Ritz Paris Hotel

The refinement of the French art de vivre meets the elegance of Belle Époque décor: the hotel’s rooms and suites bear the names of Coco Chanel, F. Scott Fitzgerald or Marcel Proust — all of whom considered the Ritz “like a second home”.

This is one of a small number of hotels so high and mighty they create their own weather system. Which made the ragging it got when it reopened in 2016, after a four-year revamp, all the more baffling. Some scoffed that it was a facsimile of its former self, smelling of fresh paint but virtually unchanged. But what exactly would have been gained if the Ritz had been remade in the image of a Nantucket shrimp shack or Buddhist monastery?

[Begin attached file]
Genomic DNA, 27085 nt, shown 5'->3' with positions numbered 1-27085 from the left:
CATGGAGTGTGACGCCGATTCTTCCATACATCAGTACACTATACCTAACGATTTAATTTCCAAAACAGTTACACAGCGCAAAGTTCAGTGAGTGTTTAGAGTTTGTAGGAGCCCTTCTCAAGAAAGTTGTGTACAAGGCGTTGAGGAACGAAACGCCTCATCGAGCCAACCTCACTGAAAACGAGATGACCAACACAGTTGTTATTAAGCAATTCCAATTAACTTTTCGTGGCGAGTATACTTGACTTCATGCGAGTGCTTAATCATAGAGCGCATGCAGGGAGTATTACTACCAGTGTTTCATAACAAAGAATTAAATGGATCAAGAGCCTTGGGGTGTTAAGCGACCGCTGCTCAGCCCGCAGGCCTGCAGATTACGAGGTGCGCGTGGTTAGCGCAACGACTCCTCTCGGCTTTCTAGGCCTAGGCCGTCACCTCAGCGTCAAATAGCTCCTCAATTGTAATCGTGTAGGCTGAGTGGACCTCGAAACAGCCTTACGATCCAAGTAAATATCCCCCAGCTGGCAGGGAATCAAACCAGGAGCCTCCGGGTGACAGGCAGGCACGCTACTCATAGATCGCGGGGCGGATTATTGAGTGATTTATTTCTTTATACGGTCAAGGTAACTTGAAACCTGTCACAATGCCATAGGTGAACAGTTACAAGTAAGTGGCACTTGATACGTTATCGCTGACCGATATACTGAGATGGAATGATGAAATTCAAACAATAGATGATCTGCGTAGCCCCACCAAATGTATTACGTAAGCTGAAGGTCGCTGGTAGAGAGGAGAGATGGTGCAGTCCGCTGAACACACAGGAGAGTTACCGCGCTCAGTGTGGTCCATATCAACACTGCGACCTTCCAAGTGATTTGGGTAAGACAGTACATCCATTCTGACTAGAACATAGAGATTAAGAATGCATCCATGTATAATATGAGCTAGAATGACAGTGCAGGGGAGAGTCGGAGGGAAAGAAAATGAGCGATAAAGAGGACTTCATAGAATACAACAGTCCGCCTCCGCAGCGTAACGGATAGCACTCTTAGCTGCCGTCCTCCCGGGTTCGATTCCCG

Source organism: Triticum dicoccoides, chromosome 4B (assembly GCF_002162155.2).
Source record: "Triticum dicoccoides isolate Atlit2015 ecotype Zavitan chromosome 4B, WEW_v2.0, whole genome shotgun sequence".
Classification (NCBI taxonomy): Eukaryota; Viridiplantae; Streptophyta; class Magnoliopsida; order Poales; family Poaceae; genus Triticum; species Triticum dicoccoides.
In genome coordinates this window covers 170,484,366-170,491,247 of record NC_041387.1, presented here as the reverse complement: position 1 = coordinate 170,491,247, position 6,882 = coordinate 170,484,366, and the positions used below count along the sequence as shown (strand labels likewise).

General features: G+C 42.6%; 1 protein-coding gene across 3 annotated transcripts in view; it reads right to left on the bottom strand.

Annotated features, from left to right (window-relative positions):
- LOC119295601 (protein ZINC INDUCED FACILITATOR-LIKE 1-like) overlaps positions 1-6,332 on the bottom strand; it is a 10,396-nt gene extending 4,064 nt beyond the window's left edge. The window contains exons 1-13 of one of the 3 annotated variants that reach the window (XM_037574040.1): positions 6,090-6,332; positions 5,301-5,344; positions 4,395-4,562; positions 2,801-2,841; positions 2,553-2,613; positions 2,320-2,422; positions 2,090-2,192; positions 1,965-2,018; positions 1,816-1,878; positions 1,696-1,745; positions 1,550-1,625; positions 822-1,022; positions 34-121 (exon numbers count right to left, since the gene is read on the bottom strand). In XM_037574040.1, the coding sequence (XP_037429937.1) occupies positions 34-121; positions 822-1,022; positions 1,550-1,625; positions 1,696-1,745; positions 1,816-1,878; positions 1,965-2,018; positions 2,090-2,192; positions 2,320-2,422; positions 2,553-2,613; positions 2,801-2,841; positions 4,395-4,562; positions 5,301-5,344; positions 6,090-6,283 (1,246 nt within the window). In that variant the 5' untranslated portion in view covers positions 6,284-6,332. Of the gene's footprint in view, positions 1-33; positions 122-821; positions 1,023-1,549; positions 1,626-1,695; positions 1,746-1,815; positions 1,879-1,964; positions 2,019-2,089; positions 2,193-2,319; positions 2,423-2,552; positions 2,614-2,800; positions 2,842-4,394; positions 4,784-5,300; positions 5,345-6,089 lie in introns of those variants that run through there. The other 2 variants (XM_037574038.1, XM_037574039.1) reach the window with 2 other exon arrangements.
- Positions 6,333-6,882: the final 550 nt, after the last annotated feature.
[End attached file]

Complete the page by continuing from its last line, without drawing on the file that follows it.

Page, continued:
It had stuck to its guns, and its critics were tilting at windmills. The Ritz remains, merci au bon Dieu, the Ritz, demonstrating that sometimes the most spectacular renovations are the least spectacular, though the hotel is as opulent today as at any time in its 122-year history. Yet even among the silks and tassels, a kind of democracy prevails. The smallest rooms are, by Parisian standards, generous, and differ from the mega-suites only in the scale, not the degree, of their sumptuousness. And it does not matter how rich, famous, or beautiful you are—the peerless Bar Hemingway still isn’t taking reservations. Doubles from about $1,110.

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